WEF experts contend that “given the pace of space exploration, it is increasingly conceivable that we may discover the existence of alien life or other planets that could support human life. In 10 years’ time we may have evidence not only that Earth is not unique but also that life exists elsewhere in the universe.” In this context, WEF team urges the global elite to prepare themselves and their nations for such discovery. The scientists suggest that new funding and new brain power will be needed to overcome the challenges that the humanity will face as a result of its encounter with an extra-terrestrial civilization. The world might even need to create artificial-intelligence emissaries to survive an inter-stellar crossing. The discovery of an Earth 2.0 or life beyond our planet might also inspire new generations of space entrepreneurs to meet the challenge of taking human exploration of the galaxy from the realm of fiction to fact.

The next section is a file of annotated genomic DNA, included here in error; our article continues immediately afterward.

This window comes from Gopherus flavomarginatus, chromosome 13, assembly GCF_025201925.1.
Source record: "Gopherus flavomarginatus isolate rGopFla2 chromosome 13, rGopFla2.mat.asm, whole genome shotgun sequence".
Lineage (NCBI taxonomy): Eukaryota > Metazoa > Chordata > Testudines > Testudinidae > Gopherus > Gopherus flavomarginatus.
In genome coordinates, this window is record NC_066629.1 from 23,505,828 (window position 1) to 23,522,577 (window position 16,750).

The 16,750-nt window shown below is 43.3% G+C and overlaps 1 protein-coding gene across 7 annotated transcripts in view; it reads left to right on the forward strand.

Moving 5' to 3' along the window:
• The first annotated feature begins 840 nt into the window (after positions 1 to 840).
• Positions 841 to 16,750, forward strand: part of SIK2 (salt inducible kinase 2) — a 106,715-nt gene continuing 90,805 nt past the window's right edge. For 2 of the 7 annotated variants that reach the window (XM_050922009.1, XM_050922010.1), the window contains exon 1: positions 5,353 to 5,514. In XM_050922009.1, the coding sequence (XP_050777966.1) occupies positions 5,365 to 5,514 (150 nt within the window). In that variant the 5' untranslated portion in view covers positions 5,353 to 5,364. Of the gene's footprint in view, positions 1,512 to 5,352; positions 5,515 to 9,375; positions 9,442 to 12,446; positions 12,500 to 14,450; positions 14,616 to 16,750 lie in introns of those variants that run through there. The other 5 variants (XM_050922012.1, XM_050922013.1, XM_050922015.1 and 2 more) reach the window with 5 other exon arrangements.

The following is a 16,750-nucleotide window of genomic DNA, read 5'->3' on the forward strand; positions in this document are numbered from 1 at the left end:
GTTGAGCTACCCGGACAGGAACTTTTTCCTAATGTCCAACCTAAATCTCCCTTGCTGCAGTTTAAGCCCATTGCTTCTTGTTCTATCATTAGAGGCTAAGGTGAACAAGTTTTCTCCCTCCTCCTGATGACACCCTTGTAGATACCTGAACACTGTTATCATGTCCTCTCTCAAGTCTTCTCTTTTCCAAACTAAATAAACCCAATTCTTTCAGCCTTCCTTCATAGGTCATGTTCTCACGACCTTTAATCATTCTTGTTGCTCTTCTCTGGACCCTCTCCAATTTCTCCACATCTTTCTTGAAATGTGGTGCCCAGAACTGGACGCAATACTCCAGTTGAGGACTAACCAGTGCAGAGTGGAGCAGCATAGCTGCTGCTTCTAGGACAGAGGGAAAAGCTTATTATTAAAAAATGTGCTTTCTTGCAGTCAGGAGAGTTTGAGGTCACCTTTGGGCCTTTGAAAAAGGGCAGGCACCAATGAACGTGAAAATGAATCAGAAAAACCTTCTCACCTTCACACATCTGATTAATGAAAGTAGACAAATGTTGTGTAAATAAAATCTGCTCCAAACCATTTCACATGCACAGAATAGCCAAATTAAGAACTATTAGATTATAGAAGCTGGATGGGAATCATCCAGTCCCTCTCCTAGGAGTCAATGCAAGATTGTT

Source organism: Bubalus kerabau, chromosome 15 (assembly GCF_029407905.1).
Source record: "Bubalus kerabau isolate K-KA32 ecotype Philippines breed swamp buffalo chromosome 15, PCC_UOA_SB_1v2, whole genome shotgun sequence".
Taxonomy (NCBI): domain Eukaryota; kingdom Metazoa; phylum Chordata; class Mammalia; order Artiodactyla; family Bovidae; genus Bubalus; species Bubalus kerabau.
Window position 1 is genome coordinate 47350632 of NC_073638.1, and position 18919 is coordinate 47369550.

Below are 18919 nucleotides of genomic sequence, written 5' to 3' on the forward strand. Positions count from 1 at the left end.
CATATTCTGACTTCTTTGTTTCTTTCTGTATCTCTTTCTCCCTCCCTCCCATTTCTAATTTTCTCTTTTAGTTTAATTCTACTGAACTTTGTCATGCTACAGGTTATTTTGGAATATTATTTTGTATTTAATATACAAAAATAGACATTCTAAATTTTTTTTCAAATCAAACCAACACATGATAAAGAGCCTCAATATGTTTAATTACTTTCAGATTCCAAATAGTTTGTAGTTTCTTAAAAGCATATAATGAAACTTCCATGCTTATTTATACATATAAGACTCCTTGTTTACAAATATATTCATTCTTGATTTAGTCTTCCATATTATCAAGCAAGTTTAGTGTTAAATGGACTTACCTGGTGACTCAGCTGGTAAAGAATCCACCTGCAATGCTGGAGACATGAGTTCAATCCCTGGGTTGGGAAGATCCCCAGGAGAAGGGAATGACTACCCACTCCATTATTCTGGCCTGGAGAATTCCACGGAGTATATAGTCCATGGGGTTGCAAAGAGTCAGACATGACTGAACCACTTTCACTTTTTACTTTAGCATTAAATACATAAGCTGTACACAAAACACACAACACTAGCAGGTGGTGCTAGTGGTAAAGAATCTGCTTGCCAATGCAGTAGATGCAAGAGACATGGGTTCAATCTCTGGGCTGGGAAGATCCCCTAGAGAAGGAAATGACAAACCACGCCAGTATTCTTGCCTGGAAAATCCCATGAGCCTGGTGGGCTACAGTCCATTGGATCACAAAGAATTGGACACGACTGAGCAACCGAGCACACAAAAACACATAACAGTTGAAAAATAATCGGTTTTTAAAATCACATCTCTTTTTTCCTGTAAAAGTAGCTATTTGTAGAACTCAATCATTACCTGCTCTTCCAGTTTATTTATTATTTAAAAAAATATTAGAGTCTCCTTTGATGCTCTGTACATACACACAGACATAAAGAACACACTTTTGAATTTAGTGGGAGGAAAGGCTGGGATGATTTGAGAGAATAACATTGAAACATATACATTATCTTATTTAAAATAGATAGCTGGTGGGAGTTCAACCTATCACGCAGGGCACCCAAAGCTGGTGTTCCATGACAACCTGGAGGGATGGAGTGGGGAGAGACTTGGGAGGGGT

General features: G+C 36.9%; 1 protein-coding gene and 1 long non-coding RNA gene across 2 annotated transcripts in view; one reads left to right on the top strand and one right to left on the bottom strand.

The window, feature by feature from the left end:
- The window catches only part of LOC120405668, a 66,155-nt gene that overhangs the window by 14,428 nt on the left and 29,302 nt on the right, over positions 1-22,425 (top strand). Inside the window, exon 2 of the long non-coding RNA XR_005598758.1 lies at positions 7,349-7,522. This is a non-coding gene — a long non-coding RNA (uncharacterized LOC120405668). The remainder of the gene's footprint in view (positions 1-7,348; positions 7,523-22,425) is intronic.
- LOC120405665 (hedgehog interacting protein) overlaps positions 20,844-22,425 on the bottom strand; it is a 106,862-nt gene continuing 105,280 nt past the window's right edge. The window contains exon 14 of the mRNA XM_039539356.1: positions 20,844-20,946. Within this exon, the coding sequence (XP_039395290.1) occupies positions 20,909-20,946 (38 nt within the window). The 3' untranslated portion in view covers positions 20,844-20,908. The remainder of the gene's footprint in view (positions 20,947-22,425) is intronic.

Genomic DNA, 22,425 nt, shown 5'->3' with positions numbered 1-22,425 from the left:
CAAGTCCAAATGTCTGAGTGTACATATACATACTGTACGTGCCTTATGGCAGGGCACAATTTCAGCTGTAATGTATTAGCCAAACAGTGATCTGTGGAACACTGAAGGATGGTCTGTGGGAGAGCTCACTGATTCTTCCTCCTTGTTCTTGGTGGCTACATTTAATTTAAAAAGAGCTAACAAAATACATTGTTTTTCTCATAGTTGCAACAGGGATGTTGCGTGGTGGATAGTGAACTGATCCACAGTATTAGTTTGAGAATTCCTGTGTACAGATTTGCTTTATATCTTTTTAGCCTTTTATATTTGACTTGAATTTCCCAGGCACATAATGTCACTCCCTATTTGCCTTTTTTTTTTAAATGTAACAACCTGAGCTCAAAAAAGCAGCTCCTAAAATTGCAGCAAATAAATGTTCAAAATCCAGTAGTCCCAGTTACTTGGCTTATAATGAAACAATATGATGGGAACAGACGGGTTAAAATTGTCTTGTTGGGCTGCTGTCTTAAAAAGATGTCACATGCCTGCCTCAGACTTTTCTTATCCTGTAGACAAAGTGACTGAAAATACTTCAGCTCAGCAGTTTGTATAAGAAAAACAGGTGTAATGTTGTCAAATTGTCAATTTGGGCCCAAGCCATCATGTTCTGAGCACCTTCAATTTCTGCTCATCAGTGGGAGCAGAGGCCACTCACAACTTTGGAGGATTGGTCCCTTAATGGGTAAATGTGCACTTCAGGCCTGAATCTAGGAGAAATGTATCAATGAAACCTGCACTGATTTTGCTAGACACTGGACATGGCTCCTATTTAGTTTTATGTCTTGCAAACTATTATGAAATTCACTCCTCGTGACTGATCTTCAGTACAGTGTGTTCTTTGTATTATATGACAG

At the same time, WEF experts do not believe that the discovery of alien life will change the fabric of human society in the short-run. While the discovery would certainly be one of the biggest news stories of the year and interest would be intense, it would not change the world immediately. Over the long run, however, the psychological and philosophical implications of the discovery could be profound. In the opinion of WEF scientists, “the discovery of even simple life would fuel speculation about the existence of other intelligent beings and challenge many assumptions that underpin human philosophy and religion.”

All in all, it seems that humanity is heading to exciting times, and Davos may be the first trigger that will unleash a series of most extraordinary worldwide revel worldwide revelations.